Dan and Kristie have been married for as long as anyone can remember, and they’ve called West Seattle home for decades. When Kristie was diagnosed with Lewy Body Dementia, Dan moved her into Quail Park of West Seattle so she could stay in their neighborhood and get the specialized care she needed. He walked over to visit every day; sometimes many times a day. Dan would take Kristie out to their favorite restaurants and coffee shops and still enjoy (this new) life together. Then, one day, Covid-19 came to town, and all that would change.
Quail Park of West Seattle opened two years ago with a new approach to memory care. Innovative practices like iN2L, Eversound, Eldergrow, and memory-focused virtual-reality programs have revolutionized caring for those living with dementia and cognitive decline. However, no one was truly prepared for the sudden changes necessitated by the COVID-19 pandemic. Memory care residents can be severely affected by changes to their daily routines. For Kristie, not seeing Dan several times a day, every day was devastating. Almost more devastated, was Dan. While he had enlisted Quail Park to do the heavy lifting of day-to-day care, he was still extremely involved in Kristie’s daily life. What to do now?
Dan and Kristie are not alone in trying to navigate this new normal. Some families have recently moved their loved ones to Quail Park because of changes due to the pandemic. To protect residents, visitors are not currently allowed in the community, so these families have not been able to visit or even see their loved one’s new environment, which causes tremendous emotional strain.
Quail Park of West Seattle has enlisted the help of Betsy Zuber to help families and residents stay connected and adjust. Zuber is a licensed mental health counselor with over 26 years of experience in helping older adults and their families. Twice monthly, Quail Park hosts an extremely popular 90-minute family support group with Zuber on ZOOM.
The ZOOM sessions open with a quick update from the West Seattle Quail Park management team and Living Care Lifestyles corporate officers. These updates provide families with a high-level overview of all that is being done to protect their loved ones and help them to continue to thrive during the pandemic. Families are also appraised of all the various options for communicating safely with loved ones such as: iN2L, a web-based platform designed to connect and stimulate seniors; SKYPE; WhatsApp; and FaceTime. And of course, there’s always good old-fashioned phone calls and the—now-iconic—window visits.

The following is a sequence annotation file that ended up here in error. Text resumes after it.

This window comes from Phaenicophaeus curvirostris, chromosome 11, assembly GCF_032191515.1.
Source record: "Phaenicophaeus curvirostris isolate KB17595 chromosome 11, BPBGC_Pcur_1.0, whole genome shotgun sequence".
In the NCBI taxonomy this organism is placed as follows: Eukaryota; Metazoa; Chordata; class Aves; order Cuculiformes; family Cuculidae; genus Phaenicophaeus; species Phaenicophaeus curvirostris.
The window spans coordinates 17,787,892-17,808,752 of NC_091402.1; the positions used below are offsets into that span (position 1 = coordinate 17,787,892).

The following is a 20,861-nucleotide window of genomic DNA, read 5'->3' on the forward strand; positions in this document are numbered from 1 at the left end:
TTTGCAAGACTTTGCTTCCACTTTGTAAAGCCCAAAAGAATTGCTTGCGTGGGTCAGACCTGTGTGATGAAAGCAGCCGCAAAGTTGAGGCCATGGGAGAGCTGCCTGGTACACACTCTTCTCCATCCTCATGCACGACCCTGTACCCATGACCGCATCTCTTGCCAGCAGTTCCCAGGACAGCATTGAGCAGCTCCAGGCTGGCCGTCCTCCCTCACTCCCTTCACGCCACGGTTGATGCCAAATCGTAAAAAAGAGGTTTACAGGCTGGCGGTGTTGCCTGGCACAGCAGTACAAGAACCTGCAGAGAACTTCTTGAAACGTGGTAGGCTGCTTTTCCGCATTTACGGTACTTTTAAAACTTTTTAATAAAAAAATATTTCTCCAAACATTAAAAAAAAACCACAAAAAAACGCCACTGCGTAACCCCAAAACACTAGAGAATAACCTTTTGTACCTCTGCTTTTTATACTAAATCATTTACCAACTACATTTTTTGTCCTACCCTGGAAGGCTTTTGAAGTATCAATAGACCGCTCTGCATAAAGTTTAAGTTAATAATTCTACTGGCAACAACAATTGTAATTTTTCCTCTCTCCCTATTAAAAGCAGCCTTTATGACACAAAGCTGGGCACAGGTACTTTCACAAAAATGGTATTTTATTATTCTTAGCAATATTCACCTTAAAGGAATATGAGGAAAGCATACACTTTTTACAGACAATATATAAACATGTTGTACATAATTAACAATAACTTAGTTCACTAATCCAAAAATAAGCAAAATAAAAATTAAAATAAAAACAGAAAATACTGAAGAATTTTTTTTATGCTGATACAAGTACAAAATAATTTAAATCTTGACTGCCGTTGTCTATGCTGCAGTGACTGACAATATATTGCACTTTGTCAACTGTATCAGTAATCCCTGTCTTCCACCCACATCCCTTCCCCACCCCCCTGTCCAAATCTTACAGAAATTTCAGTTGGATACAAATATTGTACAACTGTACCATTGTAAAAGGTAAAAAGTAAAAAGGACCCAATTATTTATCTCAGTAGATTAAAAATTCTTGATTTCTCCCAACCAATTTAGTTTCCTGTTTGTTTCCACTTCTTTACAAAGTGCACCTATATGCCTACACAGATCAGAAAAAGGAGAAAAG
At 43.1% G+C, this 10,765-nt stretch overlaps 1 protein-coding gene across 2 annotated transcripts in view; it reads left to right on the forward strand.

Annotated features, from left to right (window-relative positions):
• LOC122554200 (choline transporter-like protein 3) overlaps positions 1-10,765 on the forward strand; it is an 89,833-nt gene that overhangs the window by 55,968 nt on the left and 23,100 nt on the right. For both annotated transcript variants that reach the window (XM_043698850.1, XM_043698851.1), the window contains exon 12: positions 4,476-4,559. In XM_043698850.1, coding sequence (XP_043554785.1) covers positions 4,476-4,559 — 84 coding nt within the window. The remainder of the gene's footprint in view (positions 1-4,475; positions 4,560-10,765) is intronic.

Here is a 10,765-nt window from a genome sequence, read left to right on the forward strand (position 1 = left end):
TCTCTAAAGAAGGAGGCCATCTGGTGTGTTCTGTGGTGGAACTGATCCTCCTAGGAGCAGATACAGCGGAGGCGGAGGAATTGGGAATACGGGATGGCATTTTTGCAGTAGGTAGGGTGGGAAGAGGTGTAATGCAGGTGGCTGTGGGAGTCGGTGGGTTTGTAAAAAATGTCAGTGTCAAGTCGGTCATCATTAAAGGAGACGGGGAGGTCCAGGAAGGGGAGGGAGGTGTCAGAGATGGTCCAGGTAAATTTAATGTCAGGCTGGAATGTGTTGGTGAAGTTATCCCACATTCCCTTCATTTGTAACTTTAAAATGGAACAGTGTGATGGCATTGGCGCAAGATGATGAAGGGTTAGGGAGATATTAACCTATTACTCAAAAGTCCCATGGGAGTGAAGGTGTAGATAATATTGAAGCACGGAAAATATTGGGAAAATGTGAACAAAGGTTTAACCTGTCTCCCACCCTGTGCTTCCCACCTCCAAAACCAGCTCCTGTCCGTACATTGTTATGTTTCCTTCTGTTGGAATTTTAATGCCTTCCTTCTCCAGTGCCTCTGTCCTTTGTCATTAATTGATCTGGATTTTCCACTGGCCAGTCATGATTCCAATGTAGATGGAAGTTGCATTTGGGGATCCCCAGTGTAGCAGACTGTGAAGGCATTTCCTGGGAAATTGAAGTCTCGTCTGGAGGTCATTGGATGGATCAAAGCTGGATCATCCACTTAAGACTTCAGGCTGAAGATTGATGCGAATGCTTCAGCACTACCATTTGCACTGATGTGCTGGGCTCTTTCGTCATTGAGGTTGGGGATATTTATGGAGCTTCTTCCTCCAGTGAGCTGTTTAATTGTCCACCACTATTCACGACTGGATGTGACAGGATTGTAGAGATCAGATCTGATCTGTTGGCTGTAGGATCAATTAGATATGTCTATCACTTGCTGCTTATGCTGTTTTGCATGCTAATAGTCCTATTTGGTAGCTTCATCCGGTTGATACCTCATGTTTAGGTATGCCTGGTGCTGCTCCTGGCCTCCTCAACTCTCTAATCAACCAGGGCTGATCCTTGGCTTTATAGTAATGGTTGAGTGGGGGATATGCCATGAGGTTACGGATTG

Zuber then facilitates a discussion with the families. Current hot topics are: “How do I communicate to my loved one concerning the pandemic?” “How do I handle my own depression and ambiguous loss?” “Is my loved one declining and is it because of isolation?”
One family member, Joanne, who recently moved her mom to Quail Park, said that hearing from other members of the group has been invaluable since she has not been able to visit in the community personally. “To hear from others how wonderful the care team is, and how special the environment is, has taken the place of me being able to visit in person and reassured me that I made the right decision!” she says. One-on-one sessions with Zuber are also available for families who are struggling the most.
Quail Park plans to continue the group sessions for the foreseeable future. According to the Community Relations Director, Ed Taylor, “I wasn’t entirely sure how the group sessions would work and if anyone would attend. I knew Betsy Zuber was a pro, but the topics can be so sensitive and emotional and of course all of this would be done over the computer. I was pleasantly surprised at that first ZOOM meeting that almost half of our family members joined. I had goosebumps the entire 90 minutes! It was incredible to sit and look at all those wonderful faces and to see smiles and hear laughter, and tears, and see the sharing of advice and hear the relief and comfort that was happening on the screen – just amazing!”
For now, Dan and Kristie have replaced their handholding with screen-sharing. Whether it is via daily FaceTime visits, or through our courtyard windows, they are practicing physical distancing but not emotional or social distancing. They are adjusting, just like the rest of us.